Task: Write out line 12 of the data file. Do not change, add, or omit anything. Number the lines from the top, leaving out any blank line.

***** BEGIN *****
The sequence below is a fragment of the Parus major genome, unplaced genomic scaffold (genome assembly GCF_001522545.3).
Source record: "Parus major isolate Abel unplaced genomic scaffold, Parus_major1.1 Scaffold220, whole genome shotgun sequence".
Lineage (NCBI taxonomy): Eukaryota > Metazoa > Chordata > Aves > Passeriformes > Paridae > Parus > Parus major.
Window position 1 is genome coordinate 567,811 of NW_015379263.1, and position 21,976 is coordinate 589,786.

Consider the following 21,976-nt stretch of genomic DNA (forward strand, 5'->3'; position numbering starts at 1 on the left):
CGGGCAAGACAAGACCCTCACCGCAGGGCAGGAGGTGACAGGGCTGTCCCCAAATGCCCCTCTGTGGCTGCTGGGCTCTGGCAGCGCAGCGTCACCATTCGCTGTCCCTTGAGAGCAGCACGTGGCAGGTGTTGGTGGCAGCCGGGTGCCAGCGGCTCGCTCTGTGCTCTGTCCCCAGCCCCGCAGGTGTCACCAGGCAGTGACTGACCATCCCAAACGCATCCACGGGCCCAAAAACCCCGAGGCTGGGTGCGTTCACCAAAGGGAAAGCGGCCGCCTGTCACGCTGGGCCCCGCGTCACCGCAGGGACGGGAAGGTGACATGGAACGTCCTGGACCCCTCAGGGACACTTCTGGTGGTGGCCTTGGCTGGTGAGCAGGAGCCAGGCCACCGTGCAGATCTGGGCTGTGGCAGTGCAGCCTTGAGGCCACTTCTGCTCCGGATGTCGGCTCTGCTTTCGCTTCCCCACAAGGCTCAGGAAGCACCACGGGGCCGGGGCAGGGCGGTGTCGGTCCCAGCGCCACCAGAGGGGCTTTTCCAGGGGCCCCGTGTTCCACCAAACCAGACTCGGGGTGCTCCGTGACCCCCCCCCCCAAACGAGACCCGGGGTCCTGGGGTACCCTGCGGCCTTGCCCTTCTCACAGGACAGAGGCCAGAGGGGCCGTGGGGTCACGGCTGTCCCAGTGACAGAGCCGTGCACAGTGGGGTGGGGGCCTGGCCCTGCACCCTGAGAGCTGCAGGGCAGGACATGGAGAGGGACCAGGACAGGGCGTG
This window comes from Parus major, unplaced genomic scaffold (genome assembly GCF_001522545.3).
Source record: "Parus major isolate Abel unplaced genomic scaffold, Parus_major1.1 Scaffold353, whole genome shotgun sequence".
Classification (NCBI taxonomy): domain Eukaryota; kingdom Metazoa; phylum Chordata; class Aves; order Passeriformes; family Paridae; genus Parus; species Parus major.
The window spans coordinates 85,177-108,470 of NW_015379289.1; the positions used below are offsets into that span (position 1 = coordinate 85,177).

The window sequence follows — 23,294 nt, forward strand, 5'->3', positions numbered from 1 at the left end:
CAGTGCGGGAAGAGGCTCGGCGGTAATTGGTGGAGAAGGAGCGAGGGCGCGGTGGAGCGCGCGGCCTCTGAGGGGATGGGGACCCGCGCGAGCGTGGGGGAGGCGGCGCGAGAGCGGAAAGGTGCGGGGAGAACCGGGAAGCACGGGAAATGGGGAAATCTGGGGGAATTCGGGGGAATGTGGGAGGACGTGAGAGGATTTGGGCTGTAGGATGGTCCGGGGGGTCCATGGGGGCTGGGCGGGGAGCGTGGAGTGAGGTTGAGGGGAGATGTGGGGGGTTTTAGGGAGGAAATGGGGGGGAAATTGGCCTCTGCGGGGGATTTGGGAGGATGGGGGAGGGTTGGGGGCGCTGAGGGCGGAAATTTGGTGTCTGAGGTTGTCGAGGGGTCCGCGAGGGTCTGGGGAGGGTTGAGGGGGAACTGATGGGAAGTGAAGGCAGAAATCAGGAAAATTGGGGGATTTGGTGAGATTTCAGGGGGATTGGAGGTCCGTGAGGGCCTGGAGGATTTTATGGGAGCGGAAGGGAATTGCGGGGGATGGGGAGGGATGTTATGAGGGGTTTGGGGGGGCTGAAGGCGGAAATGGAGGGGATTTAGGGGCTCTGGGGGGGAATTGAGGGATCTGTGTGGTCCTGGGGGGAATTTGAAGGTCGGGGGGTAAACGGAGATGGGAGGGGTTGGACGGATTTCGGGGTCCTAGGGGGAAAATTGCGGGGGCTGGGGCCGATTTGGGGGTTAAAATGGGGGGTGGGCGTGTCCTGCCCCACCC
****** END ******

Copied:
CAGTGCGGGAAGAGGCTCGGCGGTAATTGGTGGAGAAGGAGCGAGGGCGCGGTGGAGCGCGCGGCCTCTGAGGGGATGGGGACCCGCGCGAGCGTGGGGGAGGCGGCGCGAGAGCGGAAAGGTGCGGGGAGAACCGGGAAGCACGGGAAATGGGGAAATCTGGGGGAATTCGGGGGAATGTGGGAGGACGTGAGAGGATTTGGGCTGTAGGATGGTCCGGGGGGTCCATGGGGGCTGGGCGGGGAGCGTGGAGTGAGGTTGAGGGGAGATGTGGGGGGTTTTAGGGAGGAAATGGGGGGGAAATTGGCCTCTGCGGGGGATTTGGGAGGATGGGGGAGGGTTGGGGGCGCTGAGGGCGGAAATTTGGTGTCTGAGGTTGTCGAGGGGTCCGCGAGGGTCTGGGGAGGGTTGAGGGGGAACTGATGGGAAGTGAAGGCAGAAATCAGGAAAATTGGGGGATTTGGTGAGATTTCAGGGGGATTGGAGGTCCGTGAGGGCCTGGAGGATTTTATGGGAGCGGAAGGGAATTGCGGGGGATGGGGAGGGATGTTATGAGGGGTTTGGGGGGGCTGAAGGCGGAAATGGAGGGGATTTAGGGGCTCTGGGGGGGAATTGAGGGATCTGTGTGGTCCTGGGGGGAATTTGAAGGTCGGGGGGTAAACGGAGATGGGAGGGGTTGGACGGATTTCGGGGTCCTAGGGGGAAAATTGCGGGGGCTGGGGCCGATTTGGGGGTTAAAATGGGGGGTGGGCGTGTCCTGCCCCACCC